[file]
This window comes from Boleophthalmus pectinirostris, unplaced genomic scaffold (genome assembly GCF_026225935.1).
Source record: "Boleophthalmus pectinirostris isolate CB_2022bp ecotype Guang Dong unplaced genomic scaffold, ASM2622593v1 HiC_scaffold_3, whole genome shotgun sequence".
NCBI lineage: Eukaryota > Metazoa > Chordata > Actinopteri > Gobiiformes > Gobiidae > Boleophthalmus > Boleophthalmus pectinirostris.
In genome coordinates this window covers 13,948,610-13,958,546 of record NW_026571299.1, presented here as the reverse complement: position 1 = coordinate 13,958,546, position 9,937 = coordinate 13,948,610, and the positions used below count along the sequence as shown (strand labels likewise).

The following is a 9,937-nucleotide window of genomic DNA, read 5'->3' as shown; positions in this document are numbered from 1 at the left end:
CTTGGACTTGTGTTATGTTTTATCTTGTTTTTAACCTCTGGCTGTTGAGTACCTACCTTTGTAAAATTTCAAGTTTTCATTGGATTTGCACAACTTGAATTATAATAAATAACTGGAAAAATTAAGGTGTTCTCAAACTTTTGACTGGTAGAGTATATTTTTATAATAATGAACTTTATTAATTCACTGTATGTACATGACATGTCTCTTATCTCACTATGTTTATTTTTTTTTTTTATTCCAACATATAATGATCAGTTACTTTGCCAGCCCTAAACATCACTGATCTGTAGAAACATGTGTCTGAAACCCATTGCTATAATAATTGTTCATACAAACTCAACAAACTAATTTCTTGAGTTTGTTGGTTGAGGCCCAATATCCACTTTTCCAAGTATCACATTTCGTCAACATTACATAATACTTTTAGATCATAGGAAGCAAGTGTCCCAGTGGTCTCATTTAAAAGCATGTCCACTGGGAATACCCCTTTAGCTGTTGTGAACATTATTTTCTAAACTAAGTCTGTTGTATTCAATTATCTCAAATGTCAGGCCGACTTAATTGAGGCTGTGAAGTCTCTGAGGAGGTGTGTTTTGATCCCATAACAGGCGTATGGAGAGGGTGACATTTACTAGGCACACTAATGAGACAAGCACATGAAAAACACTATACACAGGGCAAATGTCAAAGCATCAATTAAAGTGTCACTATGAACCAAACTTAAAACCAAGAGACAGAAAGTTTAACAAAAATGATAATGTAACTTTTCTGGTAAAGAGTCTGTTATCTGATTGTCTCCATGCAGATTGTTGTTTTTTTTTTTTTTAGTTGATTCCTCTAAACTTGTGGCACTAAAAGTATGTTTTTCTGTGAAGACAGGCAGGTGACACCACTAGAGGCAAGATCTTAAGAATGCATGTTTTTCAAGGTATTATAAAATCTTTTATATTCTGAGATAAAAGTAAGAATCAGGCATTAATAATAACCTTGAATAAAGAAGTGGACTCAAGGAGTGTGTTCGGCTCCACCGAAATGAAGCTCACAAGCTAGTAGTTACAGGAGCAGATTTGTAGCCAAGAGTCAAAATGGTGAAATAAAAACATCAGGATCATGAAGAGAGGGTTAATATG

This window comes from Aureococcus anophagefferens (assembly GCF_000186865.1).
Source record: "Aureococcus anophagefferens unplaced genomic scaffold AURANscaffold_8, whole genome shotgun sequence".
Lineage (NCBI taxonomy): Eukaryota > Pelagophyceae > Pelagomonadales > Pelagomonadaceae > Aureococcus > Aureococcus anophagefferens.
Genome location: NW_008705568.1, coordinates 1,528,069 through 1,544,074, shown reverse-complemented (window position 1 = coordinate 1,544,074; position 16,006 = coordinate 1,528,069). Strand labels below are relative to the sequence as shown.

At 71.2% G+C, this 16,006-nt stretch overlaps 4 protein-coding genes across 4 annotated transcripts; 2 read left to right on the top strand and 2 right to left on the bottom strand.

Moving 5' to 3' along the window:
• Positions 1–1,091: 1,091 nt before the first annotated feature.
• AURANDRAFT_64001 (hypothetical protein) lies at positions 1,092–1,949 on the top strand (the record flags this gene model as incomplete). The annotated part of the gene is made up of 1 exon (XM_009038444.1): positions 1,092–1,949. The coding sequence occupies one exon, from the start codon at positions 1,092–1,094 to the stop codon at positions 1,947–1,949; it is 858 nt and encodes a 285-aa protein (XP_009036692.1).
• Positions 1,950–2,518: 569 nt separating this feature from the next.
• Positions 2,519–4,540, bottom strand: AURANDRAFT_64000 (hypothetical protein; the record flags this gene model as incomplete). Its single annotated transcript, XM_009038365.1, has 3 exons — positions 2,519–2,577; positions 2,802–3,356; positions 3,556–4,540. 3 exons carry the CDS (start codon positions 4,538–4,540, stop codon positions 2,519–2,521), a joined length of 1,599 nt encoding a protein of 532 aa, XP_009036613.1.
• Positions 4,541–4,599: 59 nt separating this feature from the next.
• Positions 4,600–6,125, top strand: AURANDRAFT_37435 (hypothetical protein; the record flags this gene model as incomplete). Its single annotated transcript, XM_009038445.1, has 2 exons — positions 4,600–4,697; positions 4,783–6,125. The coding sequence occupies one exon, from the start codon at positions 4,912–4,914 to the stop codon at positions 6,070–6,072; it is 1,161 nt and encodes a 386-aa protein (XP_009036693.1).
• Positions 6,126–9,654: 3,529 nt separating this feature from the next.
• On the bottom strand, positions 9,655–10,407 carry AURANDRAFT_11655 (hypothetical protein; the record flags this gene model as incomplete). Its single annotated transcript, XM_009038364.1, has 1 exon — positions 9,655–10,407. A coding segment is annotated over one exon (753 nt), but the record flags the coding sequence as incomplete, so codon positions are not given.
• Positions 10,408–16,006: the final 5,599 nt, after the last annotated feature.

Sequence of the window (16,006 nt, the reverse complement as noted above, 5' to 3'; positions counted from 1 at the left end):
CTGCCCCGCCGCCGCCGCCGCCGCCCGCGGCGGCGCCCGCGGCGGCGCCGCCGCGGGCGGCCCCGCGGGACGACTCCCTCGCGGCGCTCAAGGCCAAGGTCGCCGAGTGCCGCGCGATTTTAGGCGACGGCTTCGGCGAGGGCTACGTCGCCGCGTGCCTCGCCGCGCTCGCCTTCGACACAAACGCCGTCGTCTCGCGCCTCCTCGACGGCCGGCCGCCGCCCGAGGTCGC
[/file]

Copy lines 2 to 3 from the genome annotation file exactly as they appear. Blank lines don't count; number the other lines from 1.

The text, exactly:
Source record: "Boleophthalmus pectinirostris isolate CB_2022bp ecotype Guang Dong unplaced genomic scaffold, ASM2622593v1 HiC_scaffold_3, whole genome shotgun sequence".
NCBI lineage: Eukaryota > Metazoa > Chordata > Actinopteri > Gobiiformes > Gobiidae > Boleophthalmus > Boleophthalmus pectinirostris.